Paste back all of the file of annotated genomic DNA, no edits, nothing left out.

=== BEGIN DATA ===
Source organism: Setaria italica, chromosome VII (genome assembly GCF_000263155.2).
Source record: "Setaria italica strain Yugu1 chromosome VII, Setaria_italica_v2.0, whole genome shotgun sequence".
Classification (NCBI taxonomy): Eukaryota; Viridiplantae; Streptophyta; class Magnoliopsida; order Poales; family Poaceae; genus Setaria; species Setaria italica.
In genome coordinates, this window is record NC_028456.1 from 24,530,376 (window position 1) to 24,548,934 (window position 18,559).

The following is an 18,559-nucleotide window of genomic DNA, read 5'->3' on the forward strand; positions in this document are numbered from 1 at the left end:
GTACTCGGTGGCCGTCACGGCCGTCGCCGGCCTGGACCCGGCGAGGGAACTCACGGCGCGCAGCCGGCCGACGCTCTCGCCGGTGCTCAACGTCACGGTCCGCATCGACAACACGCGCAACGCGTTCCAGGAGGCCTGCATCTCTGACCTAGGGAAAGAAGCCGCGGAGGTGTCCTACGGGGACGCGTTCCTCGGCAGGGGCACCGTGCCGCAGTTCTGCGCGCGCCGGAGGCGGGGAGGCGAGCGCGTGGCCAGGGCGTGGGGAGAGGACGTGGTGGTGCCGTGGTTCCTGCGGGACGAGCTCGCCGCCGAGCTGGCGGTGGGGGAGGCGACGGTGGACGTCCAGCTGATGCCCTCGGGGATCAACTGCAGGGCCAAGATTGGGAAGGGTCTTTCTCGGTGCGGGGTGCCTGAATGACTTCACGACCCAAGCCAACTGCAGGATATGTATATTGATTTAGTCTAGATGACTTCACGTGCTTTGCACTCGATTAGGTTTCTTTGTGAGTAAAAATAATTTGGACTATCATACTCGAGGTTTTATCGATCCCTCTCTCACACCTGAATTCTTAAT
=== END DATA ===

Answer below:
Source organism: Setaria italica, chromosome VII (genome assembly GCF_000263155.2).
Source record: "Setaria italica strain Yugu1 chromosome VII, Setaria_italica_v2.0, whole genome shotgun sequence".
Classification (NCBI taxonomy): Eukaryota; Viridiplantae; Streptophyta; class Magnoliopsida; order Poales; family Poaceae; genus Setaria; species Setaria italica.
In genome coordinates, this window is record NC_028456.1 from 24,530,376 (window position 1) to 24,548,934 (window position 18,559).

The following is an 18,559-nucleotide window of genomic DNA, read 5'->3' on the forward strand; positions in this document are numbered from 1 at the left end:
GTACTCGGTGGCCGTCACGGCCGTCGCCGGCCTGGACCCGGCGAGGGAACTCACGGCGCGCAGCCGGCCGACGCTCTCGCCGGTGCTCAACGTCACGGTCCGCATCGACAACACGCGCAACGCGTTCCAGGAGGCCTGCATCTCTGACCTAGGGAAAGAAGCCGCGGAGGTGTCCTACGGGGACGCGTTCCTCGGCAGGGGCACCGTGCCGCAGTTCTGCGCGCGCCGGAGGCGGGGAGGCGAGCGCGTGGCCAGGGCGTGGGGAGAGGACGTGGTGGTGCCGTGGTTCCTGCGGGACGAGCTCGCCGCCGAGCTGGCGGTGGGGGAGGCGACGGTGGACGTCCAGCTGATGCCCTCGGGGATCAACTGCAGGGCCAAGATTGGGAAGGGTCTTTCTCGGTGCGGGGTGCCTGAATGACTTCACGACCCAAGCCAACTGCAGGATATGTATATTGATTTAGTCTAGATGACTTCACGTGCTTTGCACTCGATTAGGTTTCTTTGTGAGTAAAAATAATTTGGACTATCATACTCGAGGTTTTATCGATCCCTCTCTCACACCTGAATTCTTAAT